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  • April 16, 2016
  • Moselle or Mosel?

  • by Per Linder

moselle_title_pageOver the Christmas break, I got my hands on Arlott on Wine (1986)—a collection of newspaper articles by the British wine (and cricket) journalist John Arlott (1914–1991). What struck me when reading the book was that still in the 1980s he used the term “Moselle” for wines made in Germany. Today most, if not all, texts in English about the German section of the river, and especially its wines, use the German form, Mosel. This made me curious to find out when the shift from “Moselle” to “Mosel” took place, and generally more about English place-names in Germany. So, I decided to consult some other books.

One could argue that English tourism in Germany had its starting point in 1845—the year of Queen Victoria’s visit to the Rhine Valley, which became famous for the promotion of the name Hock. A few years earlier, Mary Shelley, the author of Frankenstein, traveled along the Moselle and Rhine. Once home, she published her book Rambles in Germany and Italy.

Shelley traveled on the Moselle and visited Trèves (Trier), Coblentz (but not Coblence for Koblenz), and then on the Rhine to Mayence (Mainz), however, she did not visit Cologne (Köln). About half a century earlier, during what the Germans call the Franzosenzeit (the French period, 1794–1815), the territory west of the Rhine was annexed to France and many cities were then given French variations of their names. Shelley’s use of the French forms is actually not surprising, but rather normal, especially when you bear in mind that she did not speak German and therefore communicated with the locals in French.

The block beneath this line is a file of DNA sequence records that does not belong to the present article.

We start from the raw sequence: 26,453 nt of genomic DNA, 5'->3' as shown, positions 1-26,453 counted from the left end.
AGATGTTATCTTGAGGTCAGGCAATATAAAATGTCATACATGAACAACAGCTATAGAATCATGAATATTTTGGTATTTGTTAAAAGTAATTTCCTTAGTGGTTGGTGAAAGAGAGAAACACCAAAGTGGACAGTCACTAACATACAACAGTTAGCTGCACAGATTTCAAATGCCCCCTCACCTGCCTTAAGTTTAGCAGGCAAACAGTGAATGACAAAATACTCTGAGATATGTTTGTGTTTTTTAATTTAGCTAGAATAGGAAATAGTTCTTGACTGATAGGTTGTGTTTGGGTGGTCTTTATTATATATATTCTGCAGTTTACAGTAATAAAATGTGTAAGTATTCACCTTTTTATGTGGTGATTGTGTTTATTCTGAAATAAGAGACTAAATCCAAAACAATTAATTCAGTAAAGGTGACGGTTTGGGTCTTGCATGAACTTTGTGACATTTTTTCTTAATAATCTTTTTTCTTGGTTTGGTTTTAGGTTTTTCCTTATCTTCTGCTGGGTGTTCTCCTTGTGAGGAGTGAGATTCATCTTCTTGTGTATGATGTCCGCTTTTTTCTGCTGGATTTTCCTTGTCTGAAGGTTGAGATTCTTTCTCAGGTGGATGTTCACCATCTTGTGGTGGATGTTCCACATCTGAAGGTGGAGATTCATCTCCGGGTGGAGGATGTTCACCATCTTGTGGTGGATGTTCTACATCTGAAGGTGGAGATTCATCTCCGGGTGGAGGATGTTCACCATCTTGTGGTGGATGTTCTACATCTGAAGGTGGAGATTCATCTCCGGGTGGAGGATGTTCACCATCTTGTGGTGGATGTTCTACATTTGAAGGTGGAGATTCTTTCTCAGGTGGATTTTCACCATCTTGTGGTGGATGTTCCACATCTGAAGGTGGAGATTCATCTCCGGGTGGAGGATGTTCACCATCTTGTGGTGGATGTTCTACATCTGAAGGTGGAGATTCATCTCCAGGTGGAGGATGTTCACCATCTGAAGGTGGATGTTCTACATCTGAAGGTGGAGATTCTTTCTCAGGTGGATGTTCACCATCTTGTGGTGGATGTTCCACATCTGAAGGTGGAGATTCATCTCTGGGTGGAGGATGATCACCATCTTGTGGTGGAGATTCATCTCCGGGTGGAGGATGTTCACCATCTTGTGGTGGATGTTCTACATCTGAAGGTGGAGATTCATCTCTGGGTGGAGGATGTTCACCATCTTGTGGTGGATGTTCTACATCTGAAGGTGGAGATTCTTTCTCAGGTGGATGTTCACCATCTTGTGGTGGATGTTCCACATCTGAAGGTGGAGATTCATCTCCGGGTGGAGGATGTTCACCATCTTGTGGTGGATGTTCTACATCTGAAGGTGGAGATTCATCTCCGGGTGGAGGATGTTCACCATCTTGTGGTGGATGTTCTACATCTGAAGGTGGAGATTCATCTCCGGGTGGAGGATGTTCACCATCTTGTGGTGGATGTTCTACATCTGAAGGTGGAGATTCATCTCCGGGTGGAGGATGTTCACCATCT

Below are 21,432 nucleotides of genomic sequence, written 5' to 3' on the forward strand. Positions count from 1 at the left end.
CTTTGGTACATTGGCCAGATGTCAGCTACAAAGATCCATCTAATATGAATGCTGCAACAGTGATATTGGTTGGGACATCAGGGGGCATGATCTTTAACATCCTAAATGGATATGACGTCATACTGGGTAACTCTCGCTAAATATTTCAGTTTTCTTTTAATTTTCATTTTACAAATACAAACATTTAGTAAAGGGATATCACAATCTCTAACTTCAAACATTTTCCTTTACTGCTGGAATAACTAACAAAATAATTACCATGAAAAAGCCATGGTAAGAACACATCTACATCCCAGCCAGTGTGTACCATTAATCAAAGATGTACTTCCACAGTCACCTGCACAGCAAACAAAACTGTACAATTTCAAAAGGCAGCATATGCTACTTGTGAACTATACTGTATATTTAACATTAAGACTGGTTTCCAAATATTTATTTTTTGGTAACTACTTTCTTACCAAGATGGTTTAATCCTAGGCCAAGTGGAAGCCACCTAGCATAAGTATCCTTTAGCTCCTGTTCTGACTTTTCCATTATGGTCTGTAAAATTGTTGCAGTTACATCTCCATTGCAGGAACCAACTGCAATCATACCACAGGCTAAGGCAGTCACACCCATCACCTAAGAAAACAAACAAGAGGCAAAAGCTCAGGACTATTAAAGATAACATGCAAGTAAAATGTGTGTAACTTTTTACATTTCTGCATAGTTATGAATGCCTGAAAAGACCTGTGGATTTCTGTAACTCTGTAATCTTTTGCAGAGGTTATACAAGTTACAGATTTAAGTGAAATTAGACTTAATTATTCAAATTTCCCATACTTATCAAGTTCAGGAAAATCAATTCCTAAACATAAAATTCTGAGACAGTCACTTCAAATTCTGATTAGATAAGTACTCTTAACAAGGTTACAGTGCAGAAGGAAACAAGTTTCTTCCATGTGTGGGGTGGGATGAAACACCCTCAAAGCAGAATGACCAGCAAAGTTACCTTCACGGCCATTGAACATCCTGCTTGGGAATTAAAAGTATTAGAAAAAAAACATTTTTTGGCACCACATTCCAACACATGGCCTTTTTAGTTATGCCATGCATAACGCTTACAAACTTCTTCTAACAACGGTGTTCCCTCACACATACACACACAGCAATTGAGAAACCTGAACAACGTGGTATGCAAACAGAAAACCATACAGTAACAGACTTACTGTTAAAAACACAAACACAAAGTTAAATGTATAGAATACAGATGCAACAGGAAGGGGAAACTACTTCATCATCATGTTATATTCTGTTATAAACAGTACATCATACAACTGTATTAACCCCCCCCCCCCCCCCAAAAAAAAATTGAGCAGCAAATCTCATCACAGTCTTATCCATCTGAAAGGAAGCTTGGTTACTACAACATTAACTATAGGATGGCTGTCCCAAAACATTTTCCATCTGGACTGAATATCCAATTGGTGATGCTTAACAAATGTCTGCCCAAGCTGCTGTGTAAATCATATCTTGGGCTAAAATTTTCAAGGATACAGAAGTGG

In 1913, the Englishman Charles Tower published his work titled Along Germany's River of Romance, the Moselle, which covers the entire river from its spring in the Vosges Mountains to Coblenz, the then German form. Only in 1926, it was changed to Koblenz. He, however, also visited Trèves.

Between the wars, the London wine merchant Hugh R. Rudd (1882–1949), who was an expert on German wine, published his Hocks and Moselles (1935). In the introduction, he writes about Trier but adds “or Trèves” between brackets at the beginning. Throughout the book, he uses contemporary German forms except for Moselle and Palatinate (Pfalz).

In his 1957 German Wines, Frank Schoonmaker also kept Coblenz and Moselle, and reintroduced Hessia for Rheinhessen, but dropped Trèves altogether as did O.W. Loeb and Terence Prittie in their Moselle from 1972.

As I mentioned in the beginning, Arlott used the form Moselle in the 1980s, but other English authors, like George Rainbird, also used this spelling.

The big change happened in 1995 when Stuart Pigott and Hugh Johnson published their Wine Atlas of Germany. There we find not only Mosel, but also Mittelrhein instead of Middle Rhine, Pfalz instead of Palatinate, and Franken instead of Franconia. It would be interesting to hear from the authors if this choice of style was made on purpose.

Pigott and Johnson’s book seems to have had a great deal of influence, because most wine writers today use the German form when writing about the river and its wines in English. But the entry in Encyclopaedia Britannica online speaks about the “Moselle River” and even “the famous Moselle wines” in Germany.